Excellent. That matches with my experience that even smaller people, with a bit of
training can shoot the "hard kicking" 1911 in .45 ACP. I have taught a number of women
to shoot, and I have been pleasantly surprised at how many of them prefer the 1911 .45 over
all the other guns that I let them shoot. Before I had taught many students, I decided to
be as even handed as I can and present all the various kinds and models of guns to the students
and let them shoot them all, and decide which one they like.
However, in multiple cases, I have thought that a good steel K-frame Smith in .38 Spl would be
a good, simple choice, lower recoil and such for a female student. I have tried to steer them that
way. Several have taken an immediate liking to the 1911 during the "handling" portion, where we
are in a classroom, and not shooting, just picking up various guns for familiarization.
Since I am very biased in favor of the 1911, and used to assume that it may be 'too much gun' (size,
wieght & recoil) for most women, I have tended to go overboard to NOT push the 1911, and tend
to recommend a .38 Special revolver for beginners. A number of times they were having none of
it, saying "I really like the feel of this one" (191) in the initial handling period, and winding up
shooting it well and preferring it over all others. Ultimately, they will choose, and I am surprised
how often they select the 1911.
It has great ergonomics and is far easier to shoot than most would think who haven't had much
experience with it. If they are going to buy one, I recommend a companion Ruger 22/45 and
shooting more .22 ammo than .45 ammo for the first months, knowing that the cost and lower
recoil and blast are better for the early phase of learning to shoot a pistol well.
I was wondering if that was a 9mm version, which has lower recoil, because he was handling the
recoil very well. All the better with .45 ACP being the cartridge.
I doubt you had access to the skilled mentorship, either - but perhaps you had that, I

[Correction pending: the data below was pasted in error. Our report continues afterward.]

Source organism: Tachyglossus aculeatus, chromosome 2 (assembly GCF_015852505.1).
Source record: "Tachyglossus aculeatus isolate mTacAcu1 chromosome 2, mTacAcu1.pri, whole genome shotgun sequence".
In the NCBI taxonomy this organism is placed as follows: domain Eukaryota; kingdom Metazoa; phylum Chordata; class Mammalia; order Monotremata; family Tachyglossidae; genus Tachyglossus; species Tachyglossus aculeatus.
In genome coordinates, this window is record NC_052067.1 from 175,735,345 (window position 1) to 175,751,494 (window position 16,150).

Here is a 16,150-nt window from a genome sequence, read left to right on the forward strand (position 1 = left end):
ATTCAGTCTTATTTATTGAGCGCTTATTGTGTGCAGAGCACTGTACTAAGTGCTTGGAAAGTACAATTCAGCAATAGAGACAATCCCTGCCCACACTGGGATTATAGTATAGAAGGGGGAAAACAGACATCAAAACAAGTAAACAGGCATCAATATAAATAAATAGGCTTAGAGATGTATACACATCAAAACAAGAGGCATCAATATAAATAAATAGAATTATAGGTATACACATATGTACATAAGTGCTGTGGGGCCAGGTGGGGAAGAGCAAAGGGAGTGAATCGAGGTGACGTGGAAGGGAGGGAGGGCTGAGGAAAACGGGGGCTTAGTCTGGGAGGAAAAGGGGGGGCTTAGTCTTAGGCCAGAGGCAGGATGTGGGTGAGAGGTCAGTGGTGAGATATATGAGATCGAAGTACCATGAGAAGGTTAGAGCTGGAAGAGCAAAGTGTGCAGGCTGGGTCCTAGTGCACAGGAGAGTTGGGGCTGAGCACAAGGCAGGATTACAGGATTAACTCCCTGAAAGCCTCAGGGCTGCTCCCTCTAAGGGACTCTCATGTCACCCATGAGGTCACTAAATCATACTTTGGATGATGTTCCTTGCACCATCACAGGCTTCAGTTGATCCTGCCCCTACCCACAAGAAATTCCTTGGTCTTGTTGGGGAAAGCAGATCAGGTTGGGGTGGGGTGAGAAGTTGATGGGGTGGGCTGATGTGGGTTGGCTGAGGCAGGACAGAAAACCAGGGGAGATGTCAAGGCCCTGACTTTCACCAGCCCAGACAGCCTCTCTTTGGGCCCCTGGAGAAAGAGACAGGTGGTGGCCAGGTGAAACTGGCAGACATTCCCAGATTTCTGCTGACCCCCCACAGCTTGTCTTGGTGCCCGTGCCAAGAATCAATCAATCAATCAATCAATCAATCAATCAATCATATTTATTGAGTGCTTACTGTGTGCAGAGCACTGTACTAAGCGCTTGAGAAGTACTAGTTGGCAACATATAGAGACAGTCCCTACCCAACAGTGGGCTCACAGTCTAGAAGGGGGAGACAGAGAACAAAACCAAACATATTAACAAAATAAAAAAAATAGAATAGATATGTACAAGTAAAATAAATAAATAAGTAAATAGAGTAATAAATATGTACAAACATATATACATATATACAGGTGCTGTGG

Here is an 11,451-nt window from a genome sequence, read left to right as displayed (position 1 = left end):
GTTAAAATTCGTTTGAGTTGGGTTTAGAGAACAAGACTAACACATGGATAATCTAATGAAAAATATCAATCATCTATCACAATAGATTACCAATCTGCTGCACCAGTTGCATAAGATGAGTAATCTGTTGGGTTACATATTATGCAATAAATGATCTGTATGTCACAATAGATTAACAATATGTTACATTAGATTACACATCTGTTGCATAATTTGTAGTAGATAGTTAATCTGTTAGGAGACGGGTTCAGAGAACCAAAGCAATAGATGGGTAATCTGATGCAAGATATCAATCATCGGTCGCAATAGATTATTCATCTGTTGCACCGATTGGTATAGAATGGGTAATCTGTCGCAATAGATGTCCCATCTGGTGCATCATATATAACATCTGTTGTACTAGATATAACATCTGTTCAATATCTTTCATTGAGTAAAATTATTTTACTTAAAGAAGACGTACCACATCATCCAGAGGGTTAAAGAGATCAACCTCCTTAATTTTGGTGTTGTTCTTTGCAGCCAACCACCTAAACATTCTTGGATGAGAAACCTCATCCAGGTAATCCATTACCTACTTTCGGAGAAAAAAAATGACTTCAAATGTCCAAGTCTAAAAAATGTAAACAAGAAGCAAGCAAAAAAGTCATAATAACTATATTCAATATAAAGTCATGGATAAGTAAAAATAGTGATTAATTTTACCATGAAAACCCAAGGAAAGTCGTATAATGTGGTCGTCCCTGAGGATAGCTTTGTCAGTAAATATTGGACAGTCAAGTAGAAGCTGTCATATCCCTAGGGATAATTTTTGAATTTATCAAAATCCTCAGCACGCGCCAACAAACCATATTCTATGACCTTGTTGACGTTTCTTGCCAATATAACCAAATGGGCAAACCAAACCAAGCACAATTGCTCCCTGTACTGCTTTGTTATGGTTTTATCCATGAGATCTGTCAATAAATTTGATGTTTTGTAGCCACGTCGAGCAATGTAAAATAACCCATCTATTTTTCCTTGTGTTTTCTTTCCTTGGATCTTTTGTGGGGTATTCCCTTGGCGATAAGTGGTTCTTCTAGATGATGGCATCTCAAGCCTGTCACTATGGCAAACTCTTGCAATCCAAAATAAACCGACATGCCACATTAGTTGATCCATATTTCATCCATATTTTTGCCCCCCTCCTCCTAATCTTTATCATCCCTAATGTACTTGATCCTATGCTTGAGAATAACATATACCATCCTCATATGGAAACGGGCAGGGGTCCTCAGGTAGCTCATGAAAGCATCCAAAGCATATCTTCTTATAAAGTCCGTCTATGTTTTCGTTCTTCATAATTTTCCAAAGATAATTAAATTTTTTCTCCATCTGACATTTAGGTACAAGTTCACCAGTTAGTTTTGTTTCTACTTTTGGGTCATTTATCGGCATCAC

really have no idea.
Trevor is a lucky young man to have a grandfather who is a skilled reloader and great shot,
and who has SO MANY wonderful, often unusual guns available for him to enjoy.
Like th old saying of a "Kid in a candy store"??
Nope better, "Kid in a GUN store!"
I had my .22 Marlin bolt action rifle in the 9th grade, then a .22 Ruger standard auto in the 10th,
and my father gave me about an hour's instruction on each, and that was it. Go buy yourself
some ammo and practice. He gave me a good basic foundation, and I still credit him with
explaining a proper trigger pull, and still teach my students that way, too. But he had one dbl
barrel shotgun, one sorta sporterized Mauser 98 rebarreled in .30-06 and a K-38. Each a good
solid/wonderful gun, but not lots and nothing rare or unusual - maybe the K-38 which he had used
for bullseye competition years before. He had swaged his own bullets and loaded his ammo
for Bullseye competition, but all that gear was long gone when I was a teen.
Did good with the trigger finger and the revolver, work with him a bit on the semi. Told my GS if he came and helped me paint the house outside this summer we could go to the range after and shoot. And I would pay him for the painting work. Bribes don't hurt.